How to blow it.


photo by saam

Here are all of the ways that you and your company can blow it when it comes to hiring new clients, new customers, new partners and even new employees:

1. Don't make the effort to really know them.
2. Talk more than you listen.
3. Be patently indecisive.
4. Make assumptions about what it is they want and need from you.
5. Take them, their business, or their interest in you for granted.
6. Forget that you are far from being the only game in town.
7. Forget that you're just one year away from being last year's "it" company.
8. Say one thing. Do another.
9. Overpromise/underdeliver.
10. Make them feel unappreciated.

Think of yourself as being on a first date. Put yourself in the shoes of the pretty girl or cute guy sitting across the table from you. What are they seeing? How are you making them feel? More importantly, how will they feel once the date is over? What will they say to their friends about you?

How would you feel if you found out that despite your best intentions, this was the report on you: "He was cool, well dressed, soooo smart and talented and hip... but he seemed more interested in himself than in me."


It isn't enough to say you're different and cool and brimming with talent. It isn't enough to know all the right people. It isn't enough to have the dopest portfolio in the industry or the fattest budget. It doesn't even matter how great you are, really. Sooner or later, someone cooler, smarter and more talented, and a whole lot hungrier will come along to send you packing.

They're already out there, inching their way towards you.

Their secret weapons: They'll do what you don't. They'll treat everyone like kings. They'll make sure their work is better than anything they've ever produced before. They'll make friends with their clients and customers and employees. All of them. Not just the core group. Not just the cash cows.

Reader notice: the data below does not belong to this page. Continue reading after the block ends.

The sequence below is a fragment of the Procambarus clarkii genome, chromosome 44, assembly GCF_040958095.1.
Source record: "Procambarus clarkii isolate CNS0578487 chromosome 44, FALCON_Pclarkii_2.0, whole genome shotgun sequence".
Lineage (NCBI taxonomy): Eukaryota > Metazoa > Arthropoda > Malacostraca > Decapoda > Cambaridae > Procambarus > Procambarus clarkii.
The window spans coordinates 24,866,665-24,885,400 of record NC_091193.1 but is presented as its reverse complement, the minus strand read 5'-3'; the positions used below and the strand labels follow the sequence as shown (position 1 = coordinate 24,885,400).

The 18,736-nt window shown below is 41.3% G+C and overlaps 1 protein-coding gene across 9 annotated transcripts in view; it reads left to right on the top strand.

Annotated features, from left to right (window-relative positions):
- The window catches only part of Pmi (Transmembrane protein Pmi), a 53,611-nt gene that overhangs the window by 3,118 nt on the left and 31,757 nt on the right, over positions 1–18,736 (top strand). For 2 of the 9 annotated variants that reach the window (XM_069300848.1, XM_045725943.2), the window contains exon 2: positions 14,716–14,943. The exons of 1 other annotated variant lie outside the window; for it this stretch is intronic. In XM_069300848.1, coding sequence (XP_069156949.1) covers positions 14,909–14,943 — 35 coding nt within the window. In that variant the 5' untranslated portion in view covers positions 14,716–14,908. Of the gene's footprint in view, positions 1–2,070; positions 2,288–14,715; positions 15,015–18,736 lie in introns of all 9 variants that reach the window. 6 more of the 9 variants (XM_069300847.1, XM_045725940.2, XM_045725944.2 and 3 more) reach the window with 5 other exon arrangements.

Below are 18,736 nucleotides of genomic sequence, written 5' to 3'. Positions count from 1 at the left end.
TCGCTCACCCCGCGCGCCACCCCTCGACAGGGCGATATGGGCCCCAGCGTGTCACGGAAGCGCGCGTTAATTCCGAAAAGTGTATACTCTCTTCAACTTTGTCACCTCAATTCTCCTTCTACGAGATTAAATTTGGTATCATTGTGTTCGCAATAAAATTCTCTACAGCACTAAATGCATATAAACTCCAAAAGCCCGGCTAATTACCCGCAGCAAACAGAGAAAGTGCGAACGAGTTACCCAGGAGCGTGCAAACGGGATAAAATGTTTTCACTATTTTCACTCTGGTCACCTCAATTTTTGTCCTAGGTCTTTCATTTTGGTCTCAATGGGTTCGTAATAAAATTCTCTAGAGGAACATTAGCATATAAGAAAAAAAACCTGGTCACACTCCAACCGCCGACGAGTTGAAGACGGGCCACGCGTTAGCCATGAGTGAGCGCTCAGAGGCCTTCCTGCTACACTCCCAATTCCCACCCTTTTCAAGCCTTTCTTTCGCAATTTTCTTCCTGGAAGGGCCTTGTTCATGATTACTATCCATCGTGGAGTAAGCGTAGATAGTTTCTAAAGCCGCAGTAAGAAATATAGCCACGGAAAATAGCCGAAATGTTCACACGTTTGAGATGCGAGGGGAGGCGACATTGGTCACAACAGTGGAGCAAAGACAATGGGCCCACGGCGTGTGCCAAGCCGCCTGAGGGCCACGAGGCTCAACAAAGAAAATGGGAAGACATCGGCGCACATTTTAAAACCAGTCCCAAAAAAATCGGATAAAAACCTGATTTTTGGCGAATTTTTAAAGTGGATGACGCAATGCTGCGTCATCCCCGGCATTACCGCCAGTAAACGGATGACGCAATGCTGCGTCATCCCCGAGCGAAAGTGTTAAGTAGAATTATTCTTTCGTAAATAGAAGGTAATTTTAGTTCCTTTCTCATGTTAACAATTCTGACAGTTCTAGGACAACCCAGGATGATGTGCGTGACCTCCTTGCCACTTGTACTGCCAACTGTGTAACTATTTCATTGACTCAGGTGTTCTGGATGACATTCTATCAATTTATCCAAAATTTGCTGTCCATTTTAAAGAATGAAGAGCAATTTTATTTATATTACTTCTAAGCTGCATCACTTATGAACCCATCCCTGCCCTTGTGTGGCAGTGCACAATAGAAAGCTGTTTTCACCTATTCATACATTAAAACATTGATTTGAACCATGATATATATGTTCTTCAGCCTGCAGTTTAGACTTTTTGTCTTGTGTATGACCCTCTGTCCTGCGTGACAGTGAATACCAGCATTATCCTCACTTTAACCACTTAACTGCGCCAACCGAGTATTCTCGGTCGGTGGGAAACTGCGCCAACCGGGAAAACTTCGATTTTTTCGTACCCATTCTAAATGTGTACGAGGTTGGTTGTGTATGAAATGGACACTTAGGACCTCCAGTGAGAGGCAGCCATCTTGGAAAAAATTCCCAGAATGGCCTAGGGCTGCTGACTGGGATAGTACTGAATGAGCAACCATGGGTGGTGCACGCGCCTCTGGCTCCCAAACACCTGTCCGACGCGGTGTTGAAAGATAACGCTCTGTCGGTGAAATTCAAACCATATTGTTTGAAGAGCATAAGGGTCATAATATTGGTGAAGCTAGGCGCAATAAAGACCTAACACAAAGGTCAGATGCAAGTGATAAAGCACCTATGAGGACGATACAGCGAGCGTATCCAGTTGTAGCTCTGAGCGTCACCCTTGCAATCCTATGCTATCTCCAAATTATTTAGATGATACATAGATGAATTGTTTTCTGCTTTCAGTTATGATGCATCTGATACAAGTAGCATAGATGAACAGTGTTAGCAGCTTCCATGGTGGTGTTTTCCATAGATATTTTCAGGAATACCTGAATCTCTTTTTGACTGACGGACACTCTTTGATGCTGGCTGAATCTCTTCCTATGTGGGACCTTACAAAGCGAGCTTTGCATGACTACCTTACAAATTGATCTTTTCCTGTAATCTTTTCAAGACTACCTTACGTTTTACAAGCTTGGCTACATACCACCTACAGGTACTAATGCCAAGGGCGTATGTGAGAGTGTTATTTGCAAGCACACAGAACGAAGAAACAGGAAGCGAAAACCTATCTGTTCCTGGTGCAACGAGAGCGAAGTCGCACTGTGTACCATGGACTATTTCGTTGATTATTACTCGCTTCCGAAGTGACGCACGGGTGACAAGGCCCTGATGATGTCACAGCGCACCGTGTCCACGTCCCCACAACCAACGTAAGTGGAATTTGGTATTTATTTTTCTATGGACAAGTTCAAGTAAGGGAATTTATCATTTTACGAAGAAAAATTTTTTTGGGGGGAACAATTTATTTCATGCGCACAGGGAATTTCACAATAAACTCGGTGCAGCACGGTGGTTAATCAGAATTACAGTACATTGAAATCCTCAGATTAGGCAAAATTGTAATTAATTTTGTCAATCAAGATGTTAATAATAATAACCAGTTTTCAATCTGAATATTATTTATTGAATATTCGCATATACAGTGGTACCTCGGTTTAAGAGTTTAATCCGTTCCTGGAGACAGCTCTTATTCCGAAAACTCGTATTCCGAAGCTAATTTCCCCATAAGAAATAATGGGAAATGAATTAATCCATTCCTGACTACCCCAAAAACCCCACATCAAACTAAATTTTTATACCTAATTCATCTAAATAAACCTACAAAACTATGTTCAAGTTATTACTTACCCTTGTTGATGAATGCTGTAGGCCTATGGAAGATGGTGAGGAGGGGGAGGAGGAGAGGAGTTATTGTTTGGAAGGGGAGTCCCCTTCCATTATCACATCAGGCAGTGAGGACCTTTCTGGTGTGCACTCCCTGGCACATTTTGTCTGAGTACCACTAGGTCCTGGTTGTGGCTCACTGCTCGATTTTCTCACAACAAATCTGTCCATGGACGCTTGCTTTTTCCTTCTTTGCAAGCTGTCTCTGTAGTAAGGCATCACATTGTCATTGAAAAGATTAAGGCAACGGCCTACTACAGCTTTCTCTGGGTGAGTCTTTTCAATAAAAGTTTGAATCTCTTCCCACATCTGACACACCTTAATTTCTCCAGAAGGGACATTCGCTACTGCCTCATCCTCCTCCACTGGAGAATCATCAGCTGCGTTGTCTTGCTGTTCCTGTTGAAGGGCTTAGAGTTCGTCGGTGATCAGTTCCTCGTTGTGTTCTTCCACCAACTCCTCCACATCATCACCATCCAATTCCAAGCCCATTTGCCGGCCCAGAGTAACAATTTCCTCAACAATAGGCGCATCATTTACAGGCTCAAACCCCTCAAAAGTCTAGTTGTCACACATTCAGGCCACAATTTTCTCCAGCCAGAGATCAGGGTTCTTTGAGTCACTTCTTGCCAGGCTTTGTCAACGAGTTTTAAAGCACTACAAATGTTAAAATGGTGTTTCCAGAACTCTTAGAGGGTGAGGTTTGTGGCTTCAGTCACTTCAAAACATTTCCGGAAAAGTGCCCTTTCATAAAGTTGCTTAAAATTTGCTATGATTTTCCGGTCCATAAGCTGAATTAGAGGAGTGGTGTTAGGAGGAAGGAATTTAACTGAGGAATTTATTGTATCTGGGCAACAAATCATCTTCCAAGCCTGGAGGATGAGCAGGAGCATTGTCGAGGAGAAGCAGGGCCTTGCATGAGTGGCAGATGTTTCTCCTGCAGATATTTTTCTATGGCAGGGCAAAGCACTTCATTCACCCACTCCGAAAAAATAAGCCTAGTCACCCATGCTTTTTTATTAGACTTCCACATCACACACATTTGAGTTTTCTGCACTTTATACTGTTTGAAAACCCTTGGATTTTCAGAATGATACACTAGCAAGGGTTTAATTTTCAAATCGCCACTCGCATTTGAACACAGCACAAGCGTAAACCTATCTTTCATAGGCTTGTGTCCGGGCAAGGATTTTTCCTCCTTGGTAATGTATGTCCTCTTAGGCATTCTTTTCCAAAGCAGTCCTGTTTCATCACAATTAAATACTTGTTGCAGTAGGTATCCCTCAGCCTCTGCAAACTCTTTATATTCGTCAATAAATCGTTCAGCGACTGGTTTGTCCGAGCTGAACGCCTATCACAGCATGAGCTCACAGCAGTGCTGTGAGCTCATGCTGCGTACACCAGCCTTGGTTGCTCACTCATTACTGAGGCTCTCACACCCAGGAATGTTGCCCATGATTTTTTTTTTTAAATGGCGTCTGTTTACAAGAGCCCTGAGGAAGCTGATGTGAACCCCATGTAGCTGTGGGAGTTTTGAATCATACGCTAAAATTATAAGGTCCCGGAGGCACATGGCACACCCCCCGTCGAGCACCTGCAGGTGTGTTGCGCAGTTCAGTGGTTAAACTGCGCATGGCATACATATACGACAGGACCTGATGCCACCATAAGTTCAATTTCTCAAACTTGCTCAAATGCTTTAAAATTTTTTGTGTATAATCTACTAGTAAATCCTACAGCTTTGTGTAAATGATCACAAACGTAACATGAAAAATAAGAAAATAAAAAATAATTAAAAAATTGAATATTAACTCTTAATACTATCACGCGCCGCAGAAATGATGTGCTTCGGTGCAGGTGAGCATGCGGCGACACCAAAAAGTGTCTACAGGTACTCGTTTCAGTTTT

Just this week, I had the opportunity to see both ends of the spectrum firsthand.

At one end, two companies I was speaking with showed me how cool they really were: They scheduled meetings with me pretty quickly. They did none of the above ten things. They asked all of the right questions and answered all of mine without reservation. They knew exactly what they wanted out of our relationship. They know exactly who they want to be to their clients and customers, and aren't just talking about it. They're still smallish, but they're already category leaders in their markets. They've grown mostly through word-of-mouth even though they've never really given much thought to WOMM. Their employees are fun and engaging and infected. They're companies infused with purpose and vision and drive. In two words, they rock, and I am happy to say that I will have an opportunity to help them grow.

At the other end of the spectrum was another company. One that I have to admit I used to be pretty impressed with. That is, until they blew it with me.

How? By displaying almost every no-no on the above list, starting with 8.

I was very surprised this week to get a call from that very company. I was offered a pretty decent opportunity with them. One that, until a month ago, I wouldn't have thought to turn down for any conceivable reason.

A whole load of people would kill to get that phone call. I used to be one of them. And while these guys aren't Apple or Nike or Pixar, they aren't the kind of company whose offer you turn down either. (Even after months of enjoying their mildly entertaining and now legendary version of the runaround dance.)

I'd venture to say that they aren't used to hearing "no" either.

Oh well.

Unfortunately, the call came six months too late and saddled with motives that, frankly, I was kind of offended by. Call me crazy, but the promise of decent money and relative prestige aren't enough of a reason to overlook six months of bullshit.

I'm not talking about the last six months. I'm talking about what would have been the next six months.

A brand is a promise, after all.

Client. Partner. Customer. Employee. No difference.

Be careful how you present yourself. Every move you make matters.

Many years ago, a mentor shared a wonderful piece of advice with me. It was this: "Watch the way people treat waiters. It'll tell you everything you need to know about what kind of person they are." It's 100% true.

When a waiter isn't handy, watch the way they treat everyone else. The less important to them, the better.

Well, I've been watching.

Two companies impressed the heck out of me. One disappointed me to no end.

I'll take those odds any day.

So the lesson here is this: If you want to blow it, do any of the ten things on the above list, or any combination thereof. If those aren't enough, try your hand at being so full of yourself that you end up turning off even your most ardent fans.